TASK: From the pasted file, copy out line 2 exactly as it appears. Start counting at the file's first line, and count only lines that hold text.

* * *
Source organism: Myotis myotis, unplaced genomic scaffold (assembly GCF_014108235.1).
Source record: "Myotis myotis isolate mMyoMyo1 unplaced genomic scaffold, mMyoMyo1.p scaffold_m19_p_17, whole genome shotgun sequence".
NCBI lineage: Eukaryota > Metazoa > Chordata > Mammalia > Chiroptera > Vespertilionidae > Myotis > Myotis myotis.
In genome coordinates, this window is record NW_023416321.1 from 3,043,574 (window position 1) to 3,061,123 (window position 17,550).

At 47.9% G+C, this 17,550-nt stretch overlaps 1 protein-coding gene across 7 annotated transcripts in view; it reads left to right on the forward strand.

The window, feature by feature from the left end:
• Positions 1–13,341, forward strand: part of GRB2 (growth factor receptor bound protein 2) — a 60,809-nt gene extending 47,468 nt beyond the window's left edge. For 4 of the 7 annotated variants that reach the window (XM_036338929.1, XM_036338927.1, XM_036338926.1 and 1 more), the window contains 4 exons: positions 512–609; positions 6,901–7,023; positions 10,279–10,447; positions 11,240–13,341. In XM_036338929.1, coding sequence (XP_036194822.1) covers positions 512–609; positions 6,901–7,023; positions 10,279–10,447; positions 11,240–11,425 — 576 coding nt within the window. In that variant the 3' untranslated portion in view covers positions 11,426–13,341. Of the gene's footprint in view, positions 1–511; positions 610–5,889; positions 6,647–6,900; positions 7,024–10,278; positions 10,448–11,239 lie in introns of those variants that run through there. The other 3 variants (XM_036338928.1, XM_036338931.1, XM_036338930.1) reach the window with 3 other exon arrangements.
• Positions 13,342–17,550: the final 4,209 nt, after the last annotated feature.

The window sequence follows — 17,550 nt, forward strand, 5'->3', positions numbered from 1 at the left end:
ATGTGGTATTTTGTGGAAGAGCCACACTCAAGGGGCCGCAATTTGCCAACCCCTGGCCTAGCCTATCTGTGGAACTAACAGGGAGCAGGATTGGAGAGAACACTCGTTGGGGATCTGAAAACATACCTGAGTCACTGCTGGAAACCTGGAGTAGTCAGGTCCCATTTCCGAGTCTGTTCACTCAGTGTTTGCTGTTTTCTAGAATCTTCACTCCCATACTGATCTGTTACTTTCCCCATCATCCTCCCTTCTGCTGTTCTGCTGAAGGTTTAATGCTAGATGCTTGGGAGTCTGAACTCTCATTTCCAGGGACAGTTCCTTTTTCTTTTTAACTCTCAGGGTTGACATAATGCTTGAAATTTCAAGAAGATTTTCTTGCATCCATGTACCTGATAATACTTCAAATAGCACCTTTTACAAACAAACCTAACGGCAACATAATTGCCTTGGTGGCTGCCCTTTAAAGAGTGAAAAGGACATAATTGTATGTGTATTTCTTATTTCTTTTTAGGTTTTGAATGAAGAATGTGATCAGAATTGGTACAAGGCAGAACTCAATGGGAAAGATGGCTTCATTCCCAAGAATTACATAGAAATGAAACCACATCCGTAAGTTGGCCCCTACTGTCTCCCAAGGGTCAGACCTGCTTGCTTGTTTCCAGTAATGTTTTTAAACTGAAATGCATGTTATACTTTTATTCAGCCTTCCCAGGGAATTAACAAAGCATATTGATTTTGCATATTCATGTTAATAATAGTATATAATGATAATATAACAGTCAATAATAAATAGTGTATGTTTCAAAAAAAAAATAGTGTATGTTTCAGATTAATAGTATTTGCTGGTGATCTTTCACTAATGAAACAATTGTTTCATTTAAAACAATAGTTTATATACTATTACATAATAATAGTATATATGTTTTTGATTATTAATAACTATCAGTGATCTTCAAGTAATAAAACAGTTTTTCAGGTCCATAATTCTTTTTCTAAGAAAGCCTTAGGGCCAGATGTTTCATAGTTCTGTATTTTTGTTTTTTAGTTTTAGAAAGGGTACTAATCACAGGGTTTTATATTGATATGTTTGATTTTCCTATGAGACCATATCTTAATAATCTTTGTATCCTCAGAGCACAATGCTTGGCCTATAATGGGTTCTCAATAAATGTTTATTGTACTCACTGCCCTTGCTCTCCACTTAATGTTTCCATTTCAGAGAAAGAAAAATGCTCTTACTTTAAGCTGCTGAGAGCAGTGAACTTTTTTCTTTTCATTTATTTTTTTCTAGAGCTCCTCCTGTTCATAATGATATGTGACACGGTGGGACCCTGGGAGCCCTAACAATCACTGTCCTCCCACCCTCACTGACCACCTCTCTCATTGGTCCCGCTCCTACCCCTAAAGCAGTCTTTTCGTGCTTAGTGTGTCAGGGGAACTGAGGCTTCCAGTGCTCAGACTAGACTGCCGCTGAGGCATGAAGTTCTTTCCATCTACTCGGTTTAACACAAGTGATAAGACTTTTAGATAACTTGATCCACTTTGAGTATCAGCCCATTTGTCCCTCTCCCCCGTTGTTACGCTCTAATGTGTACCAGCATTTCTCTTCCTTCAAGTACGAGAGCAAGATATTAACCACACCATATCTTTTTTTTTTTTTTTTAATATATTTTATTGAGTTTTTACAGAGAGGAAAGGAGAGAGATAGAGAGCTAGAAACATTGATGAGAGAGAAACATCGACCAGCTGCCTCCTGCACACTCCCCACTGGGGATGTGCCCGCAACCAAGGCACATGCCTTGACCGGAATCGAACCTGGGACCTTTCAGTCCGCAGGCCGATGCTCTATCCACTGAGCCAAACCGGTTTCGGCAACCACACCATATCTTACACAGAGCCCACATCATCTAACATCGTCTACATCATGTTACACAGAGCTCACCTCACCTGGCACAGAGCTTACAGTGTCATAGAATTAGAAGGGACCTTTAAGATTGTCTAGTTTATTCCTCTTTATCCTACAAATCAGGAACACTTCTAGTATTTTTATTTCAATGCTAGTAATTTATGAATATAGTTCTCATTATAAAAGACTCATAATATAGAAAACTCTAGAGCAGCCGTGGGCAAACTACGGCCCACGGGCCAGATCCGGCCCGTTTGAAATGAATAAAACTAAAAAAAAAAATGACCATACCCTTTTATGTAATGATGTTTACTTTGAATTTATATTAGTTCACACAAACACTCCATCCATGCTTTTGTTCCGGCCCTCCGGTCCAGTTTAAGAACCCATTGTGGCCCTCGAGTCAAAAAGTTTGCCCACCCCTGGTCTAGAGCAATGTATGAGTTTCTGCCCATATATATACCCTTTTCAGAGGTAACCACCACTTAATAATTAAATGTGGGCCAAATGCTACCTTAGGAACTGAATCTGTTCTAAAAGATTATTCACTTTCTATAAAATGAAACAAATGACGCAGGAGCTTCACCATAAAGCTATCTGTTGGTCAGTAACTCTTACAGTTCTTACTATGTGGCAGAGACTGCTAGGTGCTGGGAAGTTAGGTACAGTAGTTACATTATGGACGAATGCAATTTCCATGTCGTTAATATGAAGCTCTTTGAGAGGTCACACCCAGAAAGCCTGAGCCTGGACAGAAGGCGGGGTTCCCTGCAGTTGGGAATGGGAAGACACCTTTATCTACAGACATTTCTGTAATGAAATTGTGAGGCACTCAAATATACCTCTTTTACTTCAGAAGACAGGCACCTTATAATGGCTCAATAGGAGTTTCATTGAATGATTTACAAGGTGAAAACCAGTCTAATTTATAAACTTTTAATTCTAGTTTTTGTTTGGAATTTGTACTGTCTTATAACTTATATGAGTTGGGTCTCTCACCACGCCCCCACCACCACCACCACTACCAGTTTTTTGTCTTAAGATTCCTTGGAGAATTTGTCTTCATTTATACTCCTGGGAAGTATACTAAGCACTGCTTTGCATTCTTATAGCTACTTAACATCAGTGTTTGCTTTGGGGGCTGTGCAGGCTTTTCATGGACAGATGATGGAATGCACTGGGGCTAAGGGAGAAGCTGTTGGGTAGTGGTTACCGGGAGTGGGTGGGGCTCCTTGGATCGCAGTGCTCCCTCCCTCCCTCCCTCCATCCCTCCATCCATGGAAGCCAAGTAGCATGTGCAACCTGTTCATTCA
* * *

Source record: "Myotis myotis isolate mMyoMyo1 unplaced genomic scaffold, mMyoMyo1.p scaffold_m19_p_17, whole genome shotgun sequence".